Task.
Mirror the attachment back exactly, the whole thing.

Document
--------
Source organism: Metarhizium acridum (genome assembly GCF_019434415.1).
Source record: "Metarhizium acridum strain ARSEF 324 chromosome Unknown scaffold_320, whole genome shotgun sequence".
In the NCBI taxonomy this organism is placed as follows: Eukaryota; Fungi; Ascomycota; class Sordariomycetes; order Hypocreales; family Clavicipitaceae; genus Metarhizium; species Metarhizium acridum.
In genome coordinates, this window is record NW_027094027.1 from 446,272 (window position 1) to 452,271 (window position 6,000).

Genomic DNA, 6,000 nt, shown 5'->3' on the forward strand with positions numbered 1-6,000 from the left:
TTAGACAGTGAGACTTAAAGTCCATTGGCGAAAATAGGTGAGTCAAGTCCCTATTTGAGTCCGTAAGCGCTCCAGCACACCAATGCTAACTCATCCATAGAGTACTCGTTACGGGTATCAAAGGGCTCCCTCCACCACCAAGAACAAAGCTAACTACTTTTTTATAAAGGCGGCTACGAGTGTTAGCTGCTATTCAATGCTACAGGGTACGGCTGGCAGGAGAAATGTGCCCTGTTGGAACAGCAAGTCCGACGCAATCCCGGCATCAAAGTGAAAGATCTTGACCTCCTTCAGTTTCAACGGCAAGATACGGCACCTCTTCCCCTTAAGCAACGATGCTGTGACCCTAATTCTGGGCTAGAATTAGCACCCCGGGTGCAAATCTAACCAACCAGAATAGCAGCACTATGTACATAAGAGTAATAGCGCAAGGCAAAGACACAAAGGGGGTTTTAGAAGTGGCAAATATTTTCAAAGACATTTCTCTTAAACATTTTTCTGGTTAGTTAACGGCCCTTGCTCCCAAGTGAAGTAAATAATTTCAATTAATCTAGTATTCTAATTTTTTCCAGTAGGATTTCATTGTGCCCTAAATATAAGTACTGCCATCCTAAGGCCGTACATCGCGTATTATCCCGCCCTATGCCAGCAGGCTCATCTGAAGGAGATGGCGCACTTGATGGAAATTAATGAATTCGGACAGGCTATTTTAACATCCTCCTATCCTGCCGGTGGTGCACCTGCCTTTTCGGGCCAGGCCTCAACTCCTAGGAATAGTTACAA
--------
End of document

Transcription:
Source organism: Metarhizium acridum (genome assembly GCF_019434415.1).
Source record: "Metarhizium acridum strain ARSEF 324 chromosome Unknown scaffold_320, whole genome shotgun sequence".
In the NCBI taxonomy this organism is placed as follows: Eukaryota; Fungi; Ascomycota; class Sordariomycetes; order Hypocreales; family Clavicipitaceae; genus Metarhizium; species Metarhizium acridum.
In genome coordinates, this window is record NW_027094027.1 from 446,272 (window position 1) to 452,271 (window position 6,000).

Genomic DNA, 6,000 nt, shown 5'->3' on the forward strand with positions numbered 1-6,000 from the left:
TTAGACAGTGAGACTTAAAGTCCATTGGCGAAAATAGGTGAGTCAAGTCCCTATTTGAGTCCGTAAGCGCTCCAGCACACCAATGCTAACTCATCCATAGAGTACTCGTTACGGGTATCAAAGGGCTCCCTCCACCACCAAGAACAAAGCTAACTACTTTTTTATAAAGGCGGCTACGAGTGTTAGCTGCTATTCAATGCTACAGGGTACGGCTGGCAGGAGAAATGTGCCCTGTTGGAACAGCAAGTCCGACGCAATCCCGGCATCAAAGTGAAAGATCTTGACCTCCTTCAGTTTCAACGGCAAGATACGGCACCTCTTCCCCTTAAGCAACGATGCTGTGACCCTAATTCTGGGCTAGAATTAGCACCCCGGGTGCAAATCTAACCAACCAGAATAGCAGCACTATGTACATAAGAGTAATAGCGCAAGGCAAAGACACAAAGGGGGTTTTAGAAGTGGCAAATATTTTCAAAGACATTTCTCTTAAACATTTTTCTGGTTAGTTAACGGCCCTTGCTCCCAAGTGAAGTAAATAATTTCAATTAATCTAGTATTCTAATTTTTTCCAGTAGGATTTCATTGTGCCCTAAATATAAGTACTGCCATCCTAAGGCCGTACATCGCGTATTATCCCGCCCTATGCCAGCAGGCTCATCTGAAGGAGATGGCGCACTTGATGGAAATTAATGAATTCGGACAGGCTATTTTAACATCCTCCTATCCTGCCGGTGGTGCACCTGCCTTTTCGGGCCAGGCCTCAACTCCTAGGAATAGTTACAA